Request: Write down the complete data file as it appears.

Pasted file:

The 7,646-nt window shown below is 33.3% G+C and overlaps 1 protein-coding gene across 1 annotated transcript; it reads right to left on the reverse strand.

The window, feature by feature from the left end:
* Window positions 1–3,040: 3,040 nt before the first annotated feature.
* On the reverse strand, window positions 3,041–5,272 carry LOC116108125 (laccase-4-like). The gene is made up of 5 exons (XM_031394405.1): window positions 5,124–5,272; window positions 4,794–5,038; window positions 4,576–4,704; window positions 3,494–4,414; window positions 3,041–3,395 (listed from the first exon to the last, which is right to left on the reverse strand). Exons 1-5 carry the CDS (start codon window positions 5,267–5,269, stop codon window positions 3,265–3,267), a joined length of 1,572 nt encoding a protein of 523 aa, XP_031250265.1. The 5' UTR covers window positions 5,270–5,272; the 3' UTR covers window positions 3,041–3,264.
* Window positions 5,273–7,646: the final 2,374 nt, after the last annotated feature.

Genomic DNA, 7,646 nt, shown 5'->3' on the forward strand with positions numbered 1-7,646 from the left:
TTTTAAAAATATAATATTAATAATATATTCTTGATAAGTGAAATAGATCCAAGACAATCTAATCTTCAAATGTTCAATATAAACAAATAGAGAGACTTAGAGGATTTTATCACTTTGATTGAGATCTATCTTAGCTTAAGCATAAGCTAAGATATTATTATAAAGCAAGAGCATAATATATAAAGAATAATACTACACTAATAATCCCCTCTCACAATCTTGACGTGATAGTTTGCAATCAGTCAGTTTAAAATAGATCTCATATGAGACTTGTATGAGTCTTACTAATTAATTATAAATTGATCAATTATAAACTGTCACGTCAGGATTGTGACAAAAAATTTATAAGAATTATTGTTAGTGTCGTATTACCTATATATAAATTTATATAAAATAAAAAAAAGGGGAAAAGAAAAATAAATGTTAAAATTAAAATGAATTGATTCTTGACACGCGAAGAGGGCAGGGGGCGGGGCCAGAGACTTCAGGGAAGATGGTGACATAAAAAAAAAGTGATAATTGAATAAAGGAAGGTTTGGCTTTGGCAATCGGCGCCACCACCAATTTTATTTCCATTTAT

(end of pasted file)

The 7,646-nt window shown below is 33.3% G+C and overlaps 1 protein-coding gene across 1 annotated transcript; it reads right to left on the reverse strand.

The window, feature by feature from the left end:
* Window positions 1–3,040: 3,040 nt before the first annotated feature.
* On the reverse strand, window positions 3,041–5,272 carry LOC116108125 (laccase-4-like). The gene is made up of 5 exons (XM_031394405.1): window positions 5,124–5,272; window positions 4,794–5,038; window positions 4,576–4,704; window positions 3,494–4,414; window positions 3,041–3,395 (listed from the first exon to the last, which is right to left on the reverse strand). Exons 1-5 carry the CDS (start codon window positions 5,267–5,269, stop codon window positions 3,265–3,267), a joined length of 1,572 nt encoding a protein of 523 aa, XP_031250265.1. The 5' UTR covers window positions 5,270–5,272; the 3' UTR covers window positions 3,041–3,264.
* Window positions 5,273–7,646: the final 2,374 nt, after the last annotated feature.

Genomic DNA, 7,646 nt, shown 5'->3' on the forward strand with positions numbered 1-7,646 from the left:
TTTTAAAAATATAATATTAATAATATATTCTTGATAAGTGAAATAGATCCAAGACAATCTAATCTTCAAATGTTCAATATAAACAAATAGAGAGACTTAGAGGATTTTATCACTTTGATTGAGATCTATCTTAGCTTAAGCATAAGCTAAGATATTATTATAAAGCAAGAGCATAATATATAAAGAATAATACTACACTAATAATCCCCTCTCACAATCTTGACGTGATAGTTTGCAATCAGTCAGTTTAAAATAGATCTCATATGAGACTTGTATGAGTCTTACTAATTAATTATAAATTGATCAATTATAAACTGTCACGTCAGGATTGTGACAAAAAATTTATAAGAATTATTGTTAGTGTCGTATTACCTATATATAAATTTATATAAAATAAAAAAAAGGGGAAAAGAAAAATAAATGTTAAAATTAAAATGAATTGATTCTTGACACGCGAAGAGGGCAGGGGGCGGGGCCAGAGACTTCAGGGAAGATGGTGACATAAAAAAAAAGTGATAATTGAATAAAGGAAGGTTTGGCTTTGGCAATCGGCGCCACCACCAATTTTATTTCCATTTAT